5. How You Become A Spiritual Vagabond

7 12 2010

(I have been reflecting on the book “The Bait of Satan” by John Bevere the past few days. This is my reflection on Chapter 5)

I don’t know how many times I have looked for a way out. When I am in a tough situation, I am always looking for the proverbial “corner” that I can turn. I am always looking for relief. My first tendency, always, is to look for an escape and here is the problem: in those times God is asking for me to become more rooted, not less. God is asking me to stay still right in the middle of the heat so that He can do something in me that can’t be done anywhere else.

In this chapter the author goes after, in particular, the tendency for people to run from relationship to relationship and from one church community to another when things get rocky. The Bible says,

“God has set the members, each one of them, in the body just as he pleased” (I Cor. 12:18)

I have never looked at that verse quite like that. I have usually looked at that verse in terms of “gifting” but in this context it really takes on another meaning. He has placed us somewhere, in a particular body, for a purpose. He did this. This gave God pleasure to do this. If God is pleased to place people where He wants them to be, then what happens when we choose to “displace”?

People don’t tend to think a lot about that. When things are hard in a community, when we disagree with decisions being made, when we have an argument with someone, when we have been hurt or are bored, people commonly say “it is time to move on.” We find reasons, seemingly good reasons, to leave and can find more than enough support to do so. We can even pray about it and “feel peace” about it. But who is giving us permission?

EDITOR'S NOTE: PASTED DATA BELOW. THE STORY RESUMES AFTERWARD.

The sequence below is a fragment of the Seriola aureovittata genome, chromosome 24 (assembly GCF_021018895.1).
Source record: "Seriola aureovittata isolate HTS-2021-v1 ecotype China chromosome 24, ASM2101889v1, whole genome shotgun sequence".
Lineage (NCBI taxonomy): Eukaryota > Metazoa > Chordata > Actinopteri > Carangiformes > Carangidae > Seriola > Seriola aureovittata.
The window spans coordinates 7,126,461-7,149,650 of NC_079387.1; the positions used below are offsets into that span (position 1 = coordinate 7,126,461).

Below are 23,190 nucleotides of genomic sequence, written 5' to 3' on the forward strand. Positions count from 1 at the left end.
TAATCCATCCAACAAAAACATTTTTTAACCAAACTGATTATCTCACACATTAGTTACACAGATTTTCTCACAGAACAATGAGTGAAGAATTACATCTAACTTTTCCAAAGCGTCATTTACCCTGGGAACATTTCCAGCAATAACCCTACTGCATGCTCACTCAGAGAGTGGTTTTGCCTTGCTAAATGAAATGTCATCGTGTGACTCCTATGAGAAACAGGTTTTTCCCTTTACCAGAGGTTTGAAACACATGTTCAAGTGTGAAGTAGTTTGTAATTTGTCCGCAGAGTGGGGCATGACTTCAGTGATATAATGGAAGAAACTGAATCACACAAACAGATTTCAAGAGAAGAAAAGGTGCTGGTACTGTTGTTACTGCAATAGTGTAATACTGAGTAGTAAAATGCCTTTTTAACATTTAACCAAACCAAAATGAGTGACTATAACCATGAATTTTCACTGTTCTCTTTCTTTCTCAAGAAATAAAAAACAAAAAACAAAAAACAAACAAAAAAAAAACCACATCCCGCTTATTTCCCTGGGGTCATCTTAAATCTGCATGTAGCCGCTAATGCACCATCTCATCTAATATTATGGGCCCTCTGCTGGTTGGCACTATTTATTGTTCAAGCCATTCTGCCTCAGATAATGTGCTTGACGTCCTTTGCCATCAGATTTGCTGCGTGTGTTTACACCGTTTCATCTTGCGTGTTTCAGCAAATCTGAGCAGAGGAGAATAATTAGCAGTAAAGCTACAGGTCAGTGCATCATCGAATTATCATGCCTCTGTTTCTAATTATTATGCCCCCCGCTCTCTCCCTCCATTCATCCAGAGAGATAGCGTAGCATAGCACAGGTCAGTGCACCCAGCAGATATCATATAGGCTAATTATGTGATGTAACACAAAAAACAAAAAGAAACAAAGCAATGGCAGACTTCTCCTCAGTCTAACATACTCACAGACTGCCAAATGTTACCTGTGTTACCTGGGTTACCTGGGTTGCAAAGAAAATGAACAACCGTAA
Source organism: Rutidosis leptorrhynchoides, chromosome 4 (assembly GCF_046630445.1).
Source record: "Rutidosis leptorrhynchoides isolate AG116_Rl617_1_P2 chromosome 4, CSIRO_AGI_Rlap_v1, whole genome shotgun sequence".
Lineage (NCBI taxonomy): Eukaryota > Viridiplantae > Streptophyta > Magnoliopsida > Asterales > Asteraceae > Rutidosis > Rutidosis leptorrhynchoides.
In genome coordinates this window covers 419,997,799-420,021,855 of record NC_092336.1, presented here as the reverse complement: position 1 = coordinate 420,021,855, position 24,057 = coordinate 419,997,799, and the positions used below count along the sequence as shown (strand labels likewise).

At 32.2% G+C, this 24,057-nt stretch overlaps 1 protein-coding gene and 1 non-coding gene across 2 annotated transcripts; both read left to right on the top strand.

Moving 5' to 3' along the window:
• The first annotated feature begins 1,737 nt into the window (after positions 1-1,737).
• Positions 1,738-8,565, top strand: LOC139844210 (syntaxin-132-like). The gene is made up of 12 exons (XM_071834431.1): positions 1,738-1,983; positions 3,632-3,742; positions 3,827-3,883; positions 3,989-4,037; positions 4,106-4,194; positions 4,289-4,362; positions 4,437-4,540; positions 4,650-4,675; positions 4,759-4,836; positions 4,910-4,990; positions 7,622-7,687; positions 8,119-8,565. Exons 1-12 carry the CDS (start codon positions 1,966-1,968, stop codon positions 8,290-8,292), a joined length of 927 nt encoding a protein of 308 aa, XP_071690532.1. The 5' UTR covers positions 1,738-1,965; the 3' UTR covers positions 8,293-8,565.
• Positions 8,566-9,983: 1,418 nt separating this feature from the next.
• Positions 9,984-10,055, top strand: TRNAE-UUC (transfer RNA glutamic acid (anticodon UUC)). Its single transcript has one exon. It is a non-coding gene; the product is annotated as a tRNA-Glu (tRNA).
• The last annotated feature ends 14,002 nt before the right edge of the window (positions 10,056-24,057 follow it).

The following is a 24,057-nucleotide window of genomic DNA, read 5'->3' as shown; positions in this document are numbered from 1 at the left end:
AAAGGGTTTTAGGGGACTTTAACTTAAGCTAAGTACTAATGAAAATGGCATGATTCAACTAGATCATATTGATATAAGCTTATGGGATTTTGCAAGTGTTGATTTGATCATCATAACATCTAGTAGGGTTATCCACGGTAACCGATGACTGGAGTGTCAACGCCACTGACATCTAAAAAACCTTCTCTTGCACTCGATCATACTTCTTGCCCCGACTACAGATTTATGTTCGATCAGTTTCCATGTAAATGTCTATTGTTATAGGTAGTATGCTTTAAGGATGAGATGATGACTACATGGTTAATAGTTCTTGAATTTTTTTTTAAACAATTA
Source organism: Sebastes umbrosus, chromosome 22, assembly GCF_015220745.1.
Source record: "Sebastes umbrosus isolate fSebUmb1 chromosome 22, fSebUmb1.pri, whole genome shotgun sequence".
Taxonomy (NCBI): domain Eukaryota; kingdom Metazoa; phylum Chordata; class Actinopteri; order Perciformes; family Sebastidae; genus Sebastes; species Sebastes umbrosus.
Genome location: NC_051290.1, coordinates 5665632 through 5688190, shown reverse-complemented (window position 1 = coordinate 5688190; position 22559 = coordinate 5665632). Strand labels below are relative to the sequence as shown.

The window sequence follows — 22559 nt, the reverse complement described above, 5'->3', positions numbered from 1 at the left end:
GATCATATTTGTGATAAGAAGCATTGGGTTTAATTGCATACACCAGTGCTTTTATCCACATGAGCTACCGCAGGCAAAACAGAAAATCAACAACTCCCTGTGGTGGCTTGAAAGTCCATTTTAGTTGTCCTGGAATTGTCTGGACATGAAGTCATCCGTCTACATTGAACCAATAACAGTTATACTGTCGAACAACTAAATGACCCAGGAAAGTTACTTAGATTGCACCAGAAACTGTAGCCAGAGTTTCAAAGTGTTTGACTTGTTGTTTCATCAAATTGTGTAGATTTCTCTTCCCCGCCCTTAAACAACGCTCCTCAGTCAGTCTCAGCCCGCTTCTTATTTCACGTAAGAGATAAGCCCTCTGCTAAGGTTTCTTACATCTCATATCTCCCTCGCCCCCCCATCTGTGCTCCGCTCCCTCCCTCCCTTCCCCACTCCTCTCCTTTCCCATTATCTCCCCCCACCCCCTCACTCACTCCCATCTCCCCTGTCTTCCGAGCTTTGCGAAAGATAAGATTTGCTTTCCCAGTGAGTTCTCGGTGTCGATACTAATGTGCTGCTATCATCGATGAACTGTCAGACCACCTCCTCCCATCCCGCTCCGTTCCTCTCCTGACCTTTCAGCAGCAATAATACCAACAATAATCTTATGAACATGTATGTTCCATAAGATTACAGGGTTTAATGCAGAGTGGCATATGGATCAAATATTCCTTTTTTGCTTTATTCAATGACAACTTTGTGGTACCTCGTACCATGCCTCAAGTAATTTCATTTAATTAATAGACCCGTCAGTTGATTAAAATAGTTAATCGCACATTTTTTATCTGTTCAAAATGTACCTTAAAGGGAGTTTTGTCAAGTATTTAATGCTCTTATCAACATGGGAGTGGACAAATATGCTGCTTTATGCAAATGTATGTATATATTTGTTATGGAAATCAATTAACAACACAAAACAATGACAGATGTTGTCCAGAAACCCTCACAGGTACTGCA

We can know exactly what God’s will is. We hardly even need to ask. God is always, always about reconciliation. God is always about finding solutions and peace. When brothers and sisters are still willing to meet at a table, there is always hope and never an option to wipe our hands of the process.

The author says that when we are in the place God wants us, “the devil will try to offend you to get you out. He wants to uproot men and women from the place where God plants them. If he can get you out, he has been successful” (51). There is no better way to uproot someone then to prod and poke at an offense. If Satan can irritate us, we already have one foot out the door. In the parable of the sower you will remember the farmer who sows seed on the rocky soil. In the KJV it identifies people who receive God’s Word and live God’s way for the most part, but when conflict arises “immediately they are offended” (Mark 4:16-17). Oh the mistakes that are made when we internalize an offense and live in an offended state!

The author says that when we leave the place God has chosen for us, our root system begins to “dwarf.” The more we wander, uprooting as we go, the less able we are to deal with conflict when it comes. We become spiritual vagabonds,